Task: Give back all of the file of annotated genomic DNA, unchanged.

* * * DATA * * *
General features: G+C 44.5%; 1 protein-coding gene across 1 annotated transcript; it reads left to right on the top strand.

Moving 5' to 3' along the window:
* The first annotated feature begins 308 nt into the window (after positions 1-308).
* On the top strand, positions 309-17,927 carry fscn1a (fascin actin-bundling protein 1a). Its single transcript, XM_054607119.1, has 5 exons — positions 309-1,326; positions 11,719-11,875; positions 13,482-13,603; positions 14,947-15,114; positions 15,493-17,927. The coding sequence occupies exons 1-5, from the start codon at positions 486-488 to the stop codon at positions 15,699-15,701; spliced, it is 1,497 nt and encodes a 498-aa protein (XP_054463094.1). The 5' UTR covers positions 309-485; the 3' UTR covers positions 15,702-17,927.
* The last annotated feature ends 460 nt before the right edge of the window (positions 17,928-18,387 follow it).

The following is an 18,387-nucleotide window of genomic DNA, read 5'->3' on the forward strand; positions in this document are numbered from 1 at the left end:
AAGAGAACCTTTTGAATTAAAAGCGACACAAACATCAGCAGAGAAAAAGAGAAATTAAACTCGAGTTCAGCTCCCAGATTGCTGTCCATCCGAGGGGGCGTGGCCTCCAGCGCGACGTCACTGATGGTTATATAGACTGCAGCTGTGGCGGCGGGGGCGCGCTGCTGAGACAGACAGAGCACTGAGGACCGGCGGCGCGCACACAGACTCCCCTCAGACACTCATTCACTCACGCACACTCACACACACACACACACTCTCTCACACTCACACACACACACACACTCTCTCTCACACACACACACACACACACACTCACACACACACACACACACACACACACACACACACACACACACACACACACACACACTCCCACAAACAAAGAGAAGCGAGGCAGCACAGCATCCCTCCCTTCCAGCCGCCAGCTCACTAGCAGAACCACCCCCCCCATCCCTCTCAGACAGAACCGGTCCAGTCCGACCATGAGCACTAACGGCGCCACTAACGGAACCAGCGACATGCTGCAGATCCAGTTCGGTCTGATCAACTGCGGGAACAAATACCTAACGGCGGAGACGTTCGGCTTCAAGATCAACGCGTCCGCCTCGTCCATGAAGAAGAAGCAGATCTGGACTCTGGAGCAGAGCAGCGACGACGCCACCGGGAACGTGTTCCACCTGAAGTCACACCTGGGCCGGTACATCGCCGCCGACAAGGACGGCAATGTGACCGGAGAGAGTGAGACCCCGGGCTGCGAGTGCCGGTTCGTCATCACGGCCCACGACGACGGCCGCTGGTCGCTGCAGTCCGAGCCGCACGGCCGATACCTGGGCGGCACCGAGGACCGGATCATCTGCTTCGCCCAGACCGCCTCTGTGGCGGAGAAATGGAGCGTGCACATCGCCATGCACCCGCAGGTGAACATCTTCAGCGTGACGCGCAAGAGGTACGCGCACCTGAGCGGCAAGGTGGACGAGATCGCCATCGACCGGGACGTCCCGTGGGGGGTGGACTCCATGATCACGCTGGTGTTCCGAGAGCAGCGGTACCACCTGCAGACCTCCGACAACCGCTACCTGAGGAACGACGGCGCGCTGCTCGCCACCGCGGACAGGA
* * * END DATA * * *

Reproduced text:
General features: G+C 44.5%; 1 protein-coding gene across 1 annotated transcript; it reads left to right on the top strand.

Moving 5' to 3' along the window:
* The first annotated feature begins 308 nt into the window (after positions 1-308).
* On the top strand, positions 309-17,927 carry fscn1a (fascin actin-bundling protein 1a). Its single transcript, XM_054607119.1, has 5 exons — positions 309-1,326; positions 11,719-11,875; positions 13,482-13,603; positions 14,947-15,114; positions 15,493-17,927. The coding sequence occupies exons 1-5, from the start codon at positions 486-488 to the stop codon at positions 15,699-15,701; spliced, it is 1,497 nt and encodes a 498-aa protein (XP_054463094.1). The 5' UTR covers positions 309-485; the 3' UTR covers positions 15,702-17,927.
* The last annotated feature ends 460 nt before the right edge of the window (positions 17,928-18,387 follow it).

The following is an 18,387-nucleotide window of genomic DNA, read 5'->3' on the forward strand; positions in this document are numbered from 1 at the left end:
AAGAGAACCTTTTGAATTAAAAGCGACACAAACATCAGCAGAGAAAAAGAGAAATTAAACTCGAGTTCAGCTCCCAGATTGCTGTCCATCCGAGGGGGCGTGGCCTCCAGCGCGACGTCACTGATGGTTATATAGACTGCAGCTGTGGCGGCGGGGGCGCGCTGCTGAGACAGACAGAGCACTGAGGACCGGCGGCGCGCACACAGACTCCCCTCAGACACTCATTCACTCACGCACACTCACACACACACACACACTCTCTCACACTCACACACACACACACACTCTCTCTCACACACACACACACACACACACTCACACACACACACACACACACACACACACACACACACACACACACACACACACACACTCCCACAAACAAAGAGAAGCGAGGCAGCACAGCATCCCTCCCTTCCAGCCGCCAGCTCACTAGCAGAACCACCCCCCCCATCCCTCTCAGACAGAACCGGTCCAGTCCGACCATGAGCACTAACGGCGCCACTAACGGAACCAGCGACATGCTGCAGATCCAGTTCGGTCTGATCAACTGCGGGAACAAATACCTAACGGCGGAGACGTTCGGCTTCAAGATCAACGCGTCCGCCTCGTCCATGAAGAAGAAGCAGATCTGGACTCTGGAGCAGAGCAGCGACGACGCCACCGGGAACGTGTTCCACCTGAAGTCACACCTGGGCCGGTACATCGCCGCCGACAAGGACGGCAATGTGACCGGAGAGAGTGAGACCCCGGGCTGCGAGTGCCGGTTCGTCATCACGGCCCACGACGACGGCCGCTGGTCGCTGCAGTCCGAGCCGCACGGCCGATACCTGGGCGGCACCGAGGACCGGATCATCTGCTTCGCCCAGACCGCCTCTGTGGCGGAGAAATGGAGCGTGCACATCGCCATGCACCCGCAGGTGAACATCTTCAGCGTGACGCGCAAGAGGTACGCGCACCTGAGCGGCAAGGTGGACGAGATCGCCATCGACCGGGACGTCCCGTGGGGGGTGGACTCCATGATCACGCTGGTGTTCCGAGAGCAGCGGTACCACCTGCAGACCTCCGACAACCGCTACCTGAGGAACGACGGCGCGCTGCTCGCCACCGCGGACAGGA